Going global: distributing APNIC’s services

By on 1 Sep 2014

Category: Tech matters

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Image credits: lurw on flickr.

It was a dark and stormy night in 2011. APNIC had just moved into the new office building, when Brisbane suffered its largest flood in 35 years. Our business continuity plan kicked into action to ensure staff were safe, phones were answered, and email correspondence continued.  For our data centres though, all we could do was watch and wait as the waters rose to determine if we would also be triggering our disaster recovery plans. Fortunately, the high water mark was one metre below the data centre closest to the Brisbane River, and all our technical services operated without interruption.

Today, our services are distributed across two facilities in Brisbane, with DNS and MX services also in colocation facilities in Hong Kong and Japan.  For the services in Brisbane, including WHOIS query and the RPKI repository, we are not only exposed to localized events disrupting service, we are also a long way away from most of our users.

To address both distance and disaster, APNIC is taking more of its services overseas.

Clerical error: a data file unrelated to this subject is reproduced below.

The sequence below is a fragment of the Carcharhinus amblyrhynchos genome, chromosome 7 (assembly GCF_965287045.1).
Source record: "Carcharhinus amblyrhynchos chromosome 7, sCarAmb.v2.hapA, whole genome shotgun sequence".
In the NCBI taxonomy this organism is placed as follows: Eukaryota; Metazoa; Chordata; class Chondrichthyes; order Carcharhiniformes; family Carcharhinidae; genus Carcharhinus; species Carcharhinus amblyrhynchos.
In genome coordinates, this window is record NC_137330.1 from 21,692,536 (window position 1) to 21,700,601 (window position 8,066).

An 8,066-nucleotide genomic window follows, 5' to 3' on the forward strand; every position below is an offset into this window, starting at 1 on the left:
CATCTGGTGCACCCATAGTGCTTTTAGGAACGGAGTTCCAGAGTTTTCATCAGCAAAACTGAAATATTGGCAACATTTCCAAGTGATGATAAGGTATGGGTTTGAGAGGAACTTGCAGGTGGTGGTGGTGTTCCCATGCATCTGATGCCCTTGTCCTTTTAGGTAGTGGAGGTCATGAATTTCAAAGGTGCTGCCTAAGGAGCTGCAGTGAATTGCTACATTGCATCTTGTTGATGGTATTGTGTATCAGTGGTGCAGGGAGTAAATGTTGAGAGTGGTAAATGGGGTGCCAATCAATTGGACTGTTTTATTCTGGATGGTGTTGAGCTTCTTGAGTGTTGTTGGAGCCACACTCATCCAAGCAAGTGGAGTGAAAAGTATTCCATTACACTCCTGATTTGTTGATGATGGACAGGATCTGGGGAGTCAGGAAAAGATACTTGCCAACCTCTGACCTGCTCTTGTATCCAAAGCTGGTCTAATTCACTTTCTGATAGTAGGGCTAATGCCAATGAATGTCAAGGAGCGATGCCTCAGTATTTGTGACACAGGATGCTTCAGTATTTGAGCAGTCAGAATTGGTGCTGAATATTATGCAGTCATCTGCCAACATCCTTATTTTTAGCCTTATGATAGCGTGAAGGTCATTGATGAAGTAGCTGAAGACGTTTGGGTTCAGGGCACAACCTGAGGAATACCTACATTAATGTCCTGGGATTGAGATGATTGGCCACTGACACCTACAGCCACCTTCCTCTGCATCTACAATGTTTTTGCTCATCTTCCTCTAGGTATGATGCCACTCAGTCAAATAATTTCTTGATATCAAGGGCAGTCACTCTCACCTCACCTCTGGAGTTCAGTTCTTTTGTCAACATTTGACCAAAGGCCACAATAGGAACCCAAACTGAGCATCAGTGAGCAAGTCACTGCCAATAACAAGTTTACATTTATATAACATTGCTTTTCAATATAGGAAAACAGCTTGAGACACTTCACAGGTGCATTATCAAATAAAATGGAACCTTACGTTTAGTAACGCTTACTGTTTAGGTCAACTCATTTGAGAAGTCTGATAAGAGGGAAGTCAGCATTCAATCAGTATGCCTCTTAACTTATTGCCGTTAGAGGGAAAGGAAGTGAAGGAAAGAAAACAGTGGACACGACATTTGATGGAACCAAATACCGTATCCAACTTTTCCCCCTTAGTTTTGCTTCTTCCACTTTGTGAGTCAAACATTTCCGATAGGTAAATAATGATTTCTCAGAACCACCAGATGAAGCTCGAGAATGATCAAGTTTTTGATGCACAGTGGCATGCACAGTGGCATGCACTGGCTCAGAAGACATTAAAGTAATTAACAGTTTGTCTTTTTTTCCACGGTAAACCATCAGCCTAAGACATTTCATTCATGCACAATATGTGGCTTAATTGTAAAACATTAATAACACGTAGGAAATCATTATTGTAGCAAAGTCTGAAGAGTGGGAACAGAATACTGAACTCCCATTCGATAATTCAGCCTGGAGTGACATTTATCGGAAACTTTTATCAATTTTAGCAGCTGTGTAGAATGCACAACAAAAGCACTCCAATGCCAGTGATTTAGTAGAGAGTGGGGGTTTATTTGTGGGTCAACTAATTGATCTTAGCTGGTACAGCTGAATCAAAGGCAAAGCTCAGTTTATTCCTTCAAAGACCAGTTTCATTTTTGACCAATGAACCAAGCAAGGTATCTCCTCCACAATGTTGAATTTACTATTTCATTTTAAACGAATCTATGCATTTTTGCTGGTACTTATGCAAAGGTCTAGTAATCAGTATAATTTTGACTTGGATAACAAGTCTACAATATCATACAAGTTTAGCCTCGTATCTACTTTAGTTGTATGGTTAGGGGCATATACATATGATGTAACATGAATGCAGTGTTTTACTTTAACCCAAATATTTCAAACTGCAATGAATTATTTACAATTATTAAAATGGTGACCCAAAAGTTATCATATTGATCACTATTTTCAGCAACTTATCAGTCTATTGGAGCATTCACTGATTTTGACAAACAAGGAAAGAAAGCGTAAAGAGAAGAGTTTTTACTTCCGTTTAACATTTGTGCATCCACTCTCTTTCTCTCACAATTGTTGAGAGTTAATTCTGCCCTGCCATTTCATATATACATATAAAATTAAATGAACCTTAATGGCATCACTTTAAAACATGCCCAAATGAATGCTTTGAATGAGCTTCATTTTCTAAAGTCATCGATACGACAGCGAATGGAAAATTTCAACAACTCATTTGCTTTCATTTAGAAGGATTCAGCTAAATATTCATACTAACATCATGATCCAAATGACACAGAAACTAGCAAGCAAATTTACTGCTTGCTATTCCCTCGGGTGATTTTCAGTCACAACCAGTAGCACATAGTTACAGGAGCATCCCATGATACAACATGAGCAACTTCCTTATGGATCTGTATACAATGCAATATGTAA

The next service to leave Australian shores will be WHOIS query, which we will have running in multiple locations in the fourth quarter of this year.  To reach this goal, we need to address a number of challenges:

  • IPv6-enabled hosting using Infrastructure-as-a-Service partners
  • Directing traffic to the most suitable WHOIS query instance
  • Monitoring and responding to availability of remote query instances
  • Ensuring remote query instances remain up to date with changes
  • Securing data and services when operating in multi-tenancy facilities

We also need to define and measure success. To understand whether we’re providing a better service to users across the globe, we will be using the RIPE Atlas service to measure response times.  If our solution operates correctly, we would expect to see faster responses for all regions of the world. While operating in remote locations almost by definition addresses the risk of localised events disrupting service, care must still be taken to ensure remote services operate fully independently.

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The views expressed by the authors of this blog are their own and do not necessarily reflect the views of APNIC. Please note a Code of Conduct applies to this blog.

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